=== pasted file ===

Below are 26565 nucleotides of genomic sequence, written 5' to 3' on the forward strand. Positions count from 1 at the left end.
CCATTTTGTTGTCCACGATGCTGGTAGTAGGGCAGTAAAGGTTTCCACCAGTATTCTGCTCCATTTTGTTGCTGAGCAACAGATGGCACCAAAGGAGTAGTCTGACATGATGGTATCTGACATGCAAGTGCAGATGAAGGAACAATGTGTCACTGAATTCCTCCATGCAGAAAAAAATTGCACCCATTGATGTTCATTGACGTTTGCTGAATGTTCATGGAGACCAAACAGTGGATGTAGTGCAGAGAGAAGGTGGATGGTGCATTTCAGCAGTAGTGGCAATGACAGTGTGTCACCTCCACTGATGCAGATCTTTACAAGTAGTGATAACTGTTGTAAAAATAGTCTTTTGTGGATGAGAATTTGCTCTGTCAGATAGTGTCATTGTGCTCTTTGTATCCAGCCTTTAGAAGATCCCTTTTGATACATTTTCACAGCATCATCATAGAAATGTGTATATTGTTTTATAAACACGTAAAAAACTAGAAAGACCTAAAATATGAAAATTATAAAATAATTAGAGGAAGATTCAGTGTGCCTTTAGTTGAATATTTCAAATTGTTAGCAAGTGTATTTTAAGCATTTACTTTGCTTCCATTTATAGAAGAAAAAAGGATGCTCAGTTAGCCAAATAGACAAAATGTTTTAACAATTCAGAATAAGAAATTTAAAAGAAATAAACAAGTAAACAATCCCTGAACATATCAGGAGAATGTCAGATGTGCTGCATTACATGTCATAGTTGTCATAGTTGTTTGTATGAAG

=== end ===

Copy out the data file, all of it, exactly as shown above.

Below are 26565 nucleotides of genomic sequence, written 5' to 3' on the forward strand. Positions count from 1 at the left end.
CCATTTTGTTGTCCACGATGCTGGTAGTAGGGCAGTAAAGGTTTCCACCAGTATTCTGCTCCATTTTGTTGCTGAGCAACAGATGGCACCAAAGGAGTAGTCTGACATGATGGTATCTGACATGCAAGTGCAGATGAAGGAACAATGTGTCACTGAATTCCTCCATGCAGAAAAAAATTGCACCCATTGATGTTCATTGACGTTTGCTGAATGTTCATGGAGACCAAACAGTGGATGTAGTGCAGAGAGAAGGTGGATGGTGCATTTCAGCAGTAGTGGCAATGACAGTGTGTCACCTCCACTGATGCAGATCTTTACAAGTAGTGATAACTGTTGTAAAAATAGTCTTTTGTGGATGAGAATTTGCTCTGTCAGATAGTGTCATTGTGCTCTTTGTATCCAGCCTTTAGAAGATCCCTTTTGATACATTTTCACAGCATCATCATAGAAATGTGTATATTGTTTTATAAACACGTAAAAAACTAGAAAGACCTAAAATATGAAAATTATAAAATAATTAGAGGAAGATTCAGTGTGCCTTTAGTTGAATATTTCAAATTGTTAGCAAGTGTATTTTAAGCATTTACTTTGCTTCCATTTATAGAAGAAAAAAGGATGCTCAGTTAGCCAAATAGACAAAATGTTTTAACAATTCAGAATAAGAAATTTAAAAGAAATAAACAAGTAAACAATCCCTGAACATATCAGGAGAATGTCAGATGTGCTGCATTACATGTCATAGTTGTCATAGTTGTTTGTATGAAG